• Don’t share food or personal items with people in your household. This includes items like eating and drinking utensils, towels, and bedding.

  • If you need to cough or sneeze, do it into a tissue. Then throw the tissue into the trash. If you don't have tissues, cough or sneeze into the bend of your elbow.

  • Wash your hands often.

Self-care at home 

There is currently no medicine approved to prevent or treat the virus. Some experimental and other medicines are being tested against COVID-19. Other medicines used to treat other conditions are being looked at for COVID-19, but they are not currently approved to treat it.

Current treatment is mainly aimed at helping your body while it fights the virus. This is known as supportive care. Take care of yourself at home by:

  • Getting rest. This helps your body fight the illness.

  • Staying hydrated. Drinking liquids is the best way to prevent dehydration. Try to drink 6 to 8 glasses of liquids every day, or as advised by your provider. Also check with your provider about which fluids are best for you. Don't drink fluids that contain caffeine or alcohol.

  • Taking over-the-counter (OTC) pain medicine. These are used to help ease pain and reduce fever. Follow your healthcare provider's instructions for which OTC medicine to use.

If you've been in the hospital for suspected or confirmed COVID-19 and now are home, follow all of your healthcare team's instructions. This will include when it's OK to stop self-isolation. You may also get instructions on position changes to help your breathing, such as lying on your belly (prone positioning).

If you've had confirmed COVID-19, your healthcare team may ask you to consider donating your plasma. This is called COVID-19 convalescent plasma donation. Plasma from people fully recovered from COVID-19 may contain antibodies to help fight COVID-19 in people who are currently seriously ill with the disease. It's not fully known if the donated plasma will work well as a treatment, but the FDA is looking at it and has asked the American Red Cross to help with plasma donation and collection.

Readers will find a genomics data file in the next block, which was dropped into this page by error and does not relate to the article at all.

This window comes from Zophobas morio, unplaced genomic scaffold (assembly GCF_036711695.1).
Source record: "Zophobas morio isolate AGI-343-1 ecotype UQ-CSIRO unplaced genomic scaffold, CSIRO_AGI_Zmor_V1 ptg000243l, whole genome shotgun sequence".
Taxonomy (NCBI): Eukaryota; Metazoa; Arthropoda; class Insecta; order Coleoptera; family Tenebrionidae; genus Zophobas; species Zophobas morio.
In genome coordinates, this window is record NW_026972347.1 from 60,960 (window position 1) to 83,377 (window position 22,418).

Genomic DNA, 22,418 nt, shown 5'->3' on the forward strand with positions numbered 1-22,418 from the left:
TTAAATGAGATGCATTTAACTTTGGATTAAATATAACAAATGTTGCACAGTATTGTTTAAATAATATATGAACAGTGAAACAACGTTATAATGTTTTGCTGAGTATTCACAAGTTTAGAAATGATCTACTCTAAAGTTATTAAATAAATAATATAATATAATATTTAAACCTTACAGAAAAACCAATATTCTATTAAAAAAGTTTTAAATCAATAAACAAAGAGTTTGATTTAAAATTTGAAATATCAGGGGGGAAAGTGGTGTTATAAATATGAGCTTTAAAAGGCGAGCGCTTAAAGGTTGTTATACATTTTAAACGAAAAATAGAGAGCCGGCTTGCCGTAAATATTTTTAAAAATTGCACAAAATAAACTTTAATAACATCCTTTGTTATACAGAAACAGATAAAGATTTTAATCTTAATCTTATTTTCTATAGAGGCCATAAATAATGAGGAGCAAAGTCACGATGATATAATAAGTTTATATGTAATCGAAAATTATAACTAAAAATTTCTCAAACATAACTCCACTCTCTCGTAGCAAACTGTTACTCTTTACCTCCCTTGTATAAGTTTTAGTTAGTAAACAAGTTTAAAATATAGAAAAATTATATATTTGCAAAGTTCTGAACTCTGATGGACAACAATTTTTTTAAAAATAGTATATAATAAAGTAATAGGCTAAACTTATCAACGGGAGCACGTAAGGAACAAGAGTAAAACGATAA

Caring for a sick person 

  • Follow all instructions from healthcare staff.

  • Wash your hands often.

  • Wear protective clothing as advised.

  • Make sure the sick person wears a mask. If they can't wear a mask, don't stay in the same room with the person. If you must be in the same room, wear a face mask. When wearing a mask, make sure that it covers both the nose and mouth.

  • Keep track of the sick person’s symptoms.

  • Clean home surfaces often with disinfectant. This includes phones, kitchen counters, fridge door handle, bathroom surfaces, and others.

  • Don’t let anyone share household items with the sick person. This includes eating and drinking tools, towels, sheets, or blankets.

  • Clean fabrics and laundry thoroughly.

  • Keep other people and pets away from the sick person.

When you can stop self-isolation

When you are sick with COVID-19, you should stay away from other people. This is called self-isolation.

If you are normally healthy, you can stop self-isolation when all 3 of these are true:

  1. You have had no fever for at least 72 hours. This means no fever without medicine that reduces fever, such as acetaminophen, for at least 72 hours.